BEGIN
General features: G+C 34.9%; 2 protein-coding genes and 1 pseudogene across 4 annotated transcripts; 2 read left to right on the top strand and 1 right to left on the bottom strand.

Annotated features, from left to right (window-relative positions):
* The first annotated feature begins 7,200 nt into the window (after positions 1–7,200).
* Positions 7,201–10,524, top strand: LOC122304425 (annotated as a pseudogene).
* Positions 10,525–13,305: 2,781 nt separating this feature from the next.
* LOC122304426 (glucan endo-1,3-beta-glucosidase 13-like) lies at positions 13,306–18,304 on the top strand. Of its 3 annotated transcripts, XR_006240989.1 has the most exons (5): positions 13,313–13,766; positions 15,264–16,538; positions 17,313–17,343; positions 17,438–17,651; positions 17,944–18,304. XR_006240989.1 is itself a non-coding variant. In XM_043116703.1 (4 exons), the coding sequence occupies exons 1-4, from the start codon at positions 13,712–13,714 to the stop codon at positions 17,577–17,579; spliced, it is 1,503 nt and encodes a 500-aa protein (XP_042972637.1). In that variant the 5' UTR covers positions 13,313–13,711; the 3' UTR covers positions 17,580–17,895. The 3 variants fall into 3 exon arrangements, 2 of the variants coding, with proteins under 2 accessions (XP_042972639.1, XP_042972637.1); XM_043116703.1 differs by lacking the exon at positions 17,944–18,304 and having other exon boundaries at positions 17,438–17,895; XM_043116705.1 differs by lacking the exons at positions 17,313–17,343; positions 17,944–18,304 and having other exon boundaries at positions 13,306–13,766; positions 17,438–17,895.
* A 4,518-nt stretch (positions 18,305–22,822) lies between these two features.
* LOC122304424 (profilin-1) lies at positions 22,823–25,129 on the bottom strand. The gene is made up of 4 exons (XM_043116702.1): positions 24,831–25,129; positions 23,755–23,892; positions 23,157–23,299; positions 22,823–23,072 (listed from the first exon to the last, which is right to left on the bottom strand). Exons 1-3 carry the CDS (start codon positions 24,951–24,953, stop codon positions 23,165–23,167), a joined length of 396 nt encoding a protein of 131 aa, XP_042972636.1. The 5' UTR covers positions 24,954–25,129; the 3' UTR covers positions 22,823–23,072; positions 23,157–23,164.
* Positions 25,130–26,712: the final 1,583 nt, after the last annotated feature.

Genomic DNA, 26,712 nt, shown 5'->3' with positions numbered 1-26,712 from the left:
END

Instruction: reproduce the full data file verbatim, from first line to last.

General features: G+C 34.9%; 2 protein-coding genes and 1 pseudogene across 4 annotated transcripts; 2 read left to right on the top strand and 1 right to left on the bottom strand.

Annotated features, from left to right (window-relative positions):
* The first annotated feature begins 7,200 nt into the window (after positions 1–7,200).
* Positions 7,201–10,524, top strand: LOC122304425 (annotated as a pseudogene).
* Positions 10,525–13,305: 2,781 nt separating this feature from the next.
* LOC122304426 (glucan endo-1,3-beta-glucosidase 13-like) lies at positions 13,306–18,304 on the top strand. Of its 3 annotated transcripts, XR_006240989.1 has the most exons (5): positions 13,313–13,766; positions 15,264–16,538; positions 17,313–17,343; positions 17,438–17,651; positions 17,944–18,304. XR_006240989.1 is itself a non-coding variant. In XM_043116703.1 (4 exons), the coding sequence occupies exons 1-4, from the start codon at positions 13,712–13,714 to the stop codon at positions 17,577–17,579; spliced, it is 1,503 nt and encodes a 500-aa protein (XP_042972637.1). In that variant the 5' UTR covers positions 13,313–13,711; the 3' UTR covers positions 17,580–17,895. The 3 variants fall into 3 exon arrangements, 2 of the variants coding, with proteins under 2 accessions (XP_042972639.1, XP_042972637.1); XM_043116703.1 differs by lacking the exon at positions 17,944–18,304 and having other exon boundaries at positions 17,438–17,895; XM_043116705.1 differs by lacking the exons at positions 17,313–17,343; positions 17,944–18,304 and having other exon boundaries at positions 13,306–13,766; positions 17,438–17,895.
* A 4,518-nt stretch (positions 18,305–22,822) lies between these two features.
* LOC122304424 (profilin-1) lies at positions 22,823–25,129 on the bottom strand. The gene is made up of 4 exons (XM_043116702.1): positions 24,831–25,129; positions 23,755–23,892; positions 23,157–23,299; positions 22,823–23,072 (listed from the first exon to the last, which is right to left on the bottom strand). Exons 1-3 carry the CDS (start codon positions 24,951–24,953, stop codon positions 23,165–23,167), a joined length of 396 nt encoding a protein of 131 aa, XP_042972636.1. The 5' UTR covers positions 24,954–25,129; the 3' UTR covers positions 22,823–23,072; positions 23,157–23,164.
* Positions 25,130–26,712: the final 1,583 nt, after the last annotated feature.

Genomic DNA, 26,712 nt, shown 5'->3' with positions numbered 1-26,712 from the left: